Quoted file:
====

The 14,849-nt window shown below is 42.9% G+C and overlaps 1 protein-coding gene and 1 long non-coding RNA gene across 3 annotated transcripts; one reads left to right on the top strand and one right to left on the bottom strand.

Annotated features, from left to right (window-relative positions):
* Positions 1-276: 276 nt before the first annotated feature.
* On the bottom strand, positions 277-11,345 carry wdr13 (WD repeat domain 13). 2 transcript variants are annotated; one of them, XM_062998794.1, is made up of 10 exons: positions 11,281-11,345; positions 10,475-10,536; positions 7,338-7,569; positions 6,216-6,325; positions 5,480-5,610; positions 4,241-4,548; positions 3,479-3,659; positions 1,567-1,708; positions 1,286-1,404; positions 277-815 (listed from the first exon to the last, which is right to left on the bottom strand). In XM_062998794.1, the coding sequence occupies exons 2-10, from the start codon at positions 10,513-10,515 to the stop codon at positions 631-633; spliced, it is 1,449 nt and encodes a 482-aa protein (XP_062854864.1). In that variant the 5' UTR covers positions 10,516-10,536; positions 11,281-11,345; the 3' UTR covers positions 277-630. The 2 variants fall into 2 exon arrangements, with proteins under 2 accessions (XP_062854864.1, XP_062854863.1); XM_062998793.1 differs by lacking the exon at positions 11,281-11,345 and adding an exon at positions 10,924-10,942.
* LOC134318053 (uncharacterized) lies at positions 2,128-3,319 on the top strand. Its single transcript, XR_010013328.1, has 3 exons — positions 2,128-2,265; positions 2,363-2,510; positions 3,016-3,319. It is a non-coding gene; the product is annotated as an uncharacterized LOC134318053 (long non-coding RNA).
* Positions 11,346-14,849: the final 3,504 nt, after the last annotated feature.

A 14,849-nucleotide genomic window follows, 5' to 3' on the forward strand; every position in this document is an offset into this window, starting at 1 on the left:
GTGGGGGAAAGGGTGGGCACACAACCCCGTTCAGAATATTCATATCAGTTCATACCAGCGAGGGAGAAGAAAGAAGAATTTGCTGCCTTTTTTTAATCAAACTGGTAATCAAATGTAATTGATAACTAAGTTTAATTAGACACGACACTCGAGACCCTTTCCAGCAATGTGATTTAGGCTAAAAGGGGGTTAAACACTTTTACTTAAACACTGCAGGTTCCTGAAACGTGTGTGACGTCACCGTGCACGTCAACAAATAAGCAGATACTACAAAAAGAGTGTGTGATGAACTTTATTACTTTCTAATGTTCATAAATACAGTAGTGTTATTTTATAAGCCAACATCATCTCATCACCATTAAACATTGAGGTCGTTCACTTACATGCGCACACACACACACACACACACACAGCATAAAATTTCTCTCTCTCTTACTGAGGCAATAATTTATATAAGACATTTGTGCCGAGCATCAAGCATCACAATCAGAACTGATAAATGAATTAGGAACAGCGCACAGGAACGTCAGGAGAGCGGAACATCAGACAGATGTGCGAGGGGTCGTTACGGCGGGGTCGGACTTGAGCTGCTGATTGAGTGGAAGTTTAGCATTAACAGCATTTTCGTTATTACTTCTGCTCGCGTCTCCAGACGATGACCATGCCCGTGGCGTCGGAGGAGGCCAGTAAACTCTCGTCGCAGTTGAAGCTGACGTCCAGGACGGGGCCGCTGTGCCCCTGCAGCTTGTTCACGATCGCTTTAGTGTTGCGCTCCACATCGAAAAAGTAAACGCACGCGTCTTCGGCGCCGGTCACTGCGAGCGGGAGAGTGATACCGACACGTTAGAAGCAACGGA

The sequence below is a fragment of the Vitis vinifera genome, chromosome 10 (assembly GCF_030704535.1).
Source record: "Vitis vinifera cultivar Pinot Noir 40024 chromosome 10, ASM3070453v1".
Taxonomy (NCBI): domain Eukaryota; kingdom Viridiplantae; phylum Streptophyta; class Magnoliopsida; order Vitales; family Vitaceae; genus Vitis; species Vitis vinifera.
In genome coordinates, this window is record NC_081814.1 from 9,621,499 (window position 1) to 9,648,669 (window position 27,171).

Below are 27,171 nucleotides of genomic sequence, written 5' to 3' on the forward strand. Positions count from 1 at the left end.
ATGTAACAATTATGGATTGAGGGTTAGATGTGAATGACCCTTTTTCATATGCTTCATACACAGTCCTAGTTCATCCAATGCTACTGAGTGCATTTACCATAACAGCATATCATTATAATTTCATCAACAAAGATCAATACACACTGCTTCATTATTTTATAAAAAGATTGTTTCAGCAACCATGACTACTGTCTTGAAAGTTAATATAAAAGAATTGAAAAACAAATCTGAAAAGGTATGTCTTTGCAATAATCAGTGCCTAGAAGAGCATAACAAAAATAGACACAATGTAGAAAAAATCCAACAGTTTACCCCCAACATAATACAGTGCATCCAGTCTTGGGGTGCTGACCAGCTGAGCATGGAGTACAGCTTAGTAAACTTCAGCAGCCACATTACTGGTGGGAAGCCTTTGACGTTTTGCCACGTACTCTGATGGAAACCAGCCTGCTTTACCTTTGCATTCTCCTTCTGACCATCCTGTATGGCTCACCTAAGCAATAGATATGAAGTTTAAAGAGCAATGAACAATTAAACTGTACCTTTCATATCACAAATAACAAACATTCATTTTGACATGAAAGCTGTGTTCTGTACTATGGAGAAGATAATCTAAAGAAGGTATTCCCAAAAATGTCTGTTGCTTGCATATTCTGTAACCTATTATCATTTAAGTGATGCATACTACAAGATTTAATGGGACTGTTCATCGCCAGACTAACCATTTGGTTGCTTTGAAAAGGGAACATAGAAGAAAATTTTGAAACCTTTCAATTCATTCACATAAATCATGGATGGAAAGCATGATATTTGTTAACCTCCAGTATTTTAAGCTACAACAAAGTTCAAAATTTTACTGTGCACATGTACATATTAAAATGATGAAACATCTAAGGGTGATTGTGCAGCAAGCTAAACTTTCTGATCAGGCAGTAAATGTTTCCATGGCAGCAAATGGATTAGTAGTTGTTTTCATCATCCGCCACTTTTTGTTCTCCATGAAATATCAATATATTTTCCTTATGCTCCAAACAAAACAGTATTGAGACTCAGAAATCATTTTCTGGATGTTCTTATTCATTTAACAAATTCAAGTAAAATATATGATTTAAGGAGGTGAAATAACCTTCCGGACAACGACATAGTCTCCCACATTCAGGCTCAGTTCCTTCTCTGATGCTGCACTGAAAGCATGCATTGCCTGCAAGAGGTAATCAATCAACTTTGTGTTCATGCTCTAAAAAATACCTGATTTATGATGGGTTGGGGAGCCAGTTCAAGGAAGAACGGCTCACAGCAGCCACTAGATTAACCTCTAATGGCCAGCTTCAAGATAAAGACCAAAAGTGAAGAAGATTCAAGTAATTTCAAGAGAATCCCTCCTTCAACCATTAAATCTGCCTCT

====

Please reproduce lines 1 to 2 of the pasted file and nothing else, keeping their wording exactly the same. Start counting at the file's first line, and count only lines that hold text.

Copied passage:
The 14,849-nt window shown below is 42.9% G+C and overlaps 1 protein-coding gene and 1 long non-coding RNA gene across 3 annotated transcripts; one reads left to right on the top strand and one right to left on the bottom strand.

Annotated features, from left to right (window-relative positions):